People Who Need People.
Silver woke up. He didn't recall deciding to go to sleep in the recent past, so this puzzled him. What puzzled him more, however, was the pain—the uncalled for, mysterious pain.
He opened his eyes and then immediately snapped them shut again. There was blinding light in the room he was being held in—the kind of light that would generally fall behind a heavenly host of angels. But instead of filling Silver with religious awe, the light just made his sinuses retract in quavering agony.
He took assessments. His tear ducts felt as though they'd been repurposed to dispense acid; his back stung as though he'd smacked it into something; every joint in his face was in permanent clench mode; and his nose felt like a polluted waterworks that had dried out long ago, yet was slowly but surely returning to production.
He very carefully and slowly opened his eyes again.
"Oh, so he finally wakes up?"
Silver tilted his head tenderly to the source of the voice. His groggy brain attempted, with some slight sputtering of machinery, to make sense of the situation.
Girl. Stupid hat. Lyra, his fragmented consciousness offered him.
"What?" he choked out, only aware as he tried to speak that a jagged stone made of pain had lodged itself in his throat. "What happened? Why am I here?" Wherever exactly "here" was.
Lyra tapped her finger against her chin, giving the matter some thought. "Because the universe has a really mean sense of humor," she answered.
She seemed to realize from his dazed staring back at her that he required a less sweeping explanation. "Right," she said, punching her right fist into her left palm. "So, I was just minding my own business trying to get into the Olivine City gym when you burst out of the door doing your whole 'I don't bother with wimps like you anymore' routine," she explained, launching into a nasally mocking tone that Silver was sure he did not sound at all like as she quoted him. "You told me that the gym leader wasn't there because she was taking care of a sick Pokemon over at the lighthouse."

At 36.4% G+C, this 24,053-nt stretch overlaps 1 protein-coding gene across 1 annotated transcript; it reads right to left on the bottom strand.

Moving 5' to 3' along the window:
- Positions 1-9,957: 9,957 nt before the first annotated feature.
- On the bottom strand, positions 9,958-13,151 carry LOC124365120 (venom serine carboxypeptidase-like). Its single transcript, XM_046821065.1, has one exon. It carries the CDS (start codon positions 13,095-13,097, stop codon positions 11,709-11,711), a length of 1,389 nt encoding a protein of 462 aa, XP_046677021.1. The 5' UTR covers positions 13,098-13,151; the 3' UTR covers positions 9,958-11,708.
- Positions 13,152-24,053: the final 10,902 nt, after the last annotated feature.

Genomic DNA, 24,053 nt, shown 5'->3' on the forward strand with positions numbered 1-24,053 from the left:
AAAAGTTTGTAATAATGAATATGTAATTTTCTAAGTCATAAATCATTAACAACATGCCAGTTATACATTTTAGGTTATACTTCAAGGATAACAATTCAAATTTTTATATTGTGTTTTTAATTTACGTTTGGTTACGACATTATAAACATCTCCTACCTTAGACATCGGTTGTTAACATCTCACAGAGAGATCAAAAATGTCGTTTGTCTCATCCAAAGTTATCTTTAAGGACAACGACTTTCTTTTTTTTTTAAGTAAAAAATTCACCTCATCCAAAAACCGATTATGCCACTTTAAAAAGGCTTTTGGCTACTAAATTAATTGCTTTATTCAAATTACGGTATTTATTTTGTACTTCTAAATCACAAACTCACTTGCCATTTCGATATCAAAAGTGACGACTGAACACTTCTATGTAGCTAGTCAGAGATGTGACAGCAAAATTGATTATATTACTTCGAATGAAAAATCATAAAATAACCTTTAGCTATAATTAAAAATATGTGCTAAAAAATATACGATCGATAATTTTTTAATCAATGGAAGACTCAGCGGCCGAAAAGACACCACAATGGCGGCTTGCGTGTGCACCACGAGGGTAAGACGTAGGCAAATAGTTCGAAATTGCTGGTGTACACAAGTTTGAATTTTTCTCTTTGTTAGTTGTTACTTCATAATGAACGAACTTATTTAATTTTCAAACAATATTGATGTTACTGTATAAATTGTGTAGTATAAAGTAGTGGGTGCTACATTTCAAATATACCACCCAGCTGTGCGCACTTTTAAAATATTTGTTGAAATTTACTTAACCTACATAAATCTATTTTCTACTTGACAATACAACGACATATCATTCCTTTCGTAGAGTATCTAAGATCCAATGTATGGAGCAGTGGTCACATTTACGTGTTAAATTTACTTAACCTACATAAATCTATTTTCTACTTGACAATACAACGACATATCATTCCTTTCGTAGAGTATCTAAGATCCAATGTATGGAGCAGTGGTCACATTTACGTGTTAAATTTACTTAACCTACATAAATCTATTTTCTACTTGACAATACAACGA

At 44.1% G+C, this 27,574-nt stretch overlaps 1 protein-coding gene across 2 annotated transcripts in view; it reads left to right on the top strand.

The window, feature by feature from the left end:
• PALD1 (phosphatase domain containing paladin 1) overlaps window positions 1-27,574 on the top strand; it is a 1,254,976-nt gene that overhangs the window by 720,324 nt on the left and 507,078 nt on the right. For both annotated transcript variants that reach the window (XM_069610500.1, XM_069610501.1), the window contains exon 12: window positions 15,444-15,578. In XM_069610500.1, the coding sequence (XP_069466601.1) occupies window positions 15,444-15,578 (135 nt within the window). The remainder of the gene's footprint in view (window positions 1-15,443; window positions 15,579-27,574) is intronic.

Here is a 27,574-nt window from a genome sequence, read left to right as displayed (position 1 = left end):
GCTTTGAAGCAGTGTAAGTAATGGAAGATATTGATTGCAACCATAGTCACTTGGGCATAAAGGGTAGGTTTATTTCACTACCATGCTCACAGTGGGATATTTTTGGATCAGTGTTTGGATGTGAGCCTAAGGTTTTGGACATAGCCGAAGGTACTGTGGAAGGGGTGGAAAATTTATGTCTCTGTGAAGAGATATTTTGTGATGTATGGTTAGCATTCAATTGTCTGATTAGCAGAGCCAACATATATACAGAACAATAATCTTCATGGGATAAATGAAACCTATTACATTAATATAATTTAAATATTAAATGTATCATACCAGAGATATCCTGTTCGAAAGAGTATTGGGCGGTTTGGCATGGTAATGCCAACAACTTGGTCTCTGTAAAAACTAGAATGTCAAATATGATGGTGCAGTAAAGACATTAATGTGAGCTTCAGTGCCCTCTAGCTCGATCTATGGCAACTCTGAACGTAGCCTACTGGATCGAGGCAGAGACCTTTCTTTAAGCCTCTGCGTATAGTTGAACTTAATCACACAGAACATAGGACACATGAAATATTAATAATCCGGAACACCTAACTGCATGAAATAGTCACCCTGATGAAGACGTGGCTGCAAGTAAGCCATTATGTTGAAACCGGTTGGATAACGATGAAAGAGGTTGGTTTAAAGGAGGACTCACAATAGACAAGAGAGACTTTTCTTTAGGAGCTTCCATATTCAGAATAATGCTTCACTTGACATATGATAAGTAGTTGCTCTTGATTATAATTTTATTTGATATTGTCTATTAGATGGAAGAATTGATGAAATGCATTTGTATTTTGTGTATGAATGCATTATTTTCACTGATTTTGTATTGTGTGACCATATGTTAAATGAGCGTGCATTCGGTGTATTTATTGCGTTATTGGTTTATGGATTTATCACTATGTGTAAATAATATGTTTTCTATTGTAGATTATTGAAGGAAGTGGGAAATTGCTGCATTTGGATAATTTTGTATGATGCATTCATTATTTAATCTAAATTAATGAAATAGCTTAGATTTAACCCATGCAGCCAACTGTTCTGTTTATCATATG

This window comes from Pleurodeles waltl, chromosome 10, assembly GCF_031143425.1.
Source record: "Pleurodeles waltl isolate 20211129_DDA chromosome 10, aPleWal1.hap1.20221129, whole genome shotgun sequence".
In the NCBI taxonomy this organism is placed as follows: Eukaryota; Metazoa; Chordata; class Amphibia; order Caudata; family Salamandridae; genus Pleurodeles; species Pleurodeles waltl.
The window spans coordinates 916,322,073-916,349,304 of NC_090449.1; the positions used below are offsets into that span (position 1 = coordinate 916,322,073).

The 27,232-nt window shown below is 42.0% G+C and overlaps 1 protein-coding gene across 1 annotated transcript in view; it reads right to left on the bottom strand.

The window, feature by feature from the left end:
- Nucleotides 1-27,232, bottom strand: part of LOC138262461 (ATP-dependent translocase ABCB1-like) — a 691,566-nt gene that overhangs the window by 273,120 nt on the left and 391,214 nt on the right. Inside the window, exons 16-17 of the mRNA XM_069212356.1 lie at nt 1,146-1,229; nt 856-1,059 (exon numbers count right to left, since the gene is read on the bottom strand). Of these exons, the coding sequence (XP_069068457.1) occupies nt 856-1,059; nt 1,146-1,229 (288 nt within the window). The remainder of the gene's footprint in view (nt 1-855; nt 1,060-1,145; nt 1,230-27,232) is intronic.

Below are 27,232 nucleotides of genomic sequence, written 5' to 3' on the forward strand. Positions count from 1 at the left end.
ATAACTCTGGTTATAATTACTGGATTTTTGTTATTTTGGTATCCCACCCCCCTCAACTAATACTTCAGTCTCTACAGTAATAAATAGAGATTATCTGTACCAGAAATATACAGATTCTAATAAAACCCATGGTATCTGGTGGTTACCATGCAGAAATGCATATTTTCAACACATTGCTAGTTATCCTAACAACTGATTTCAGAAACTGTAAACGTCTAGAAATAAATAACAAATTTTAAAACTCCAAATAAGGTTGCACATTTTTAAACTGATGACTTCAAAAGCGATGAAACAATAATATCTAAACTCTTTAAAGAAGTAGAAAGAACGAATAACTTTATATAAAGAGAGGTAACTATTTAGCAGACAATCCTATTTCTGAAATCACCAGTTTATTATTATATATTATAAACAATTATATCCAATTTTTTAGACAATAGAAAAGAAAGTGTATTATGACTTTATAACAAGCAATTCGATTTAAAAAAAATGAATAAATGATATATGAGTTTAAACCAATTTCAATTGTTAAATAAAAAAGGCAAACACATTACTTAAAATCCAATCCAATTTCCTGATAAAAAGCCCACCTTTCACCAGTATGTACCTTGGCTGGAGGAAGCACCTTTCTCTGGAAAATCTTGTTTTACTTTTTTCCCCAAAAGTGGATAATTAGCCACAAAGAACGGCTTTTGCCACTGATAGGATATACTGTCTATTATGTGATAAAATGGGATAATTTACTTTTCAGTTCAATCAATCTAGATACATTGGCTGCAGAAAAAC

"So," she went on, "I started heading off along the beach toward the lighthouse to see what I could do and you followed me, saying that I was wasting my time getting involved. That a sick Pokemon should just be abandoned since, according to you, it wasn't worth anything because it couldn't battle."
It all sounded vaguely familiar. And then…
"I did my best to ignore you," Lyra went on, her eyes narrowing at him, "but then I heard a splash and looked behind me." She shrugged. "Best guess I can make is that you tripped over a Corsola and fell in the water like a total klutz."
Silver winced, struggling to sit up more in bed so that she couldn't look down on him as easily—both literally and figuratively.
"You know what they say: wet clothes lead to colds. You were basically coughing and sneezing and being really germy all over the place in no time." She grinned. "Finally, after a while of claiming you were fine, you fainted!" There was a pause—the kind of moment where the knife is still in, but right before it gets twisted. "Usually it's just your Pokemon that faint when I'm around."
Silver answered her with a grimace. It was the best he could do since his brain wasn't supplying him with a stream of ready-made comebacks. Still, having a worthless, bleeding-heart like Lyra mouth off to him was grating to say the least.
"I considered leaving you on the beach to be picked over by the Krabby," she announced, all sour sweetness. "After all, it's what you would've done to a sick person or Pokemon. But I decided to be generous-hearted and I brought you here to recover."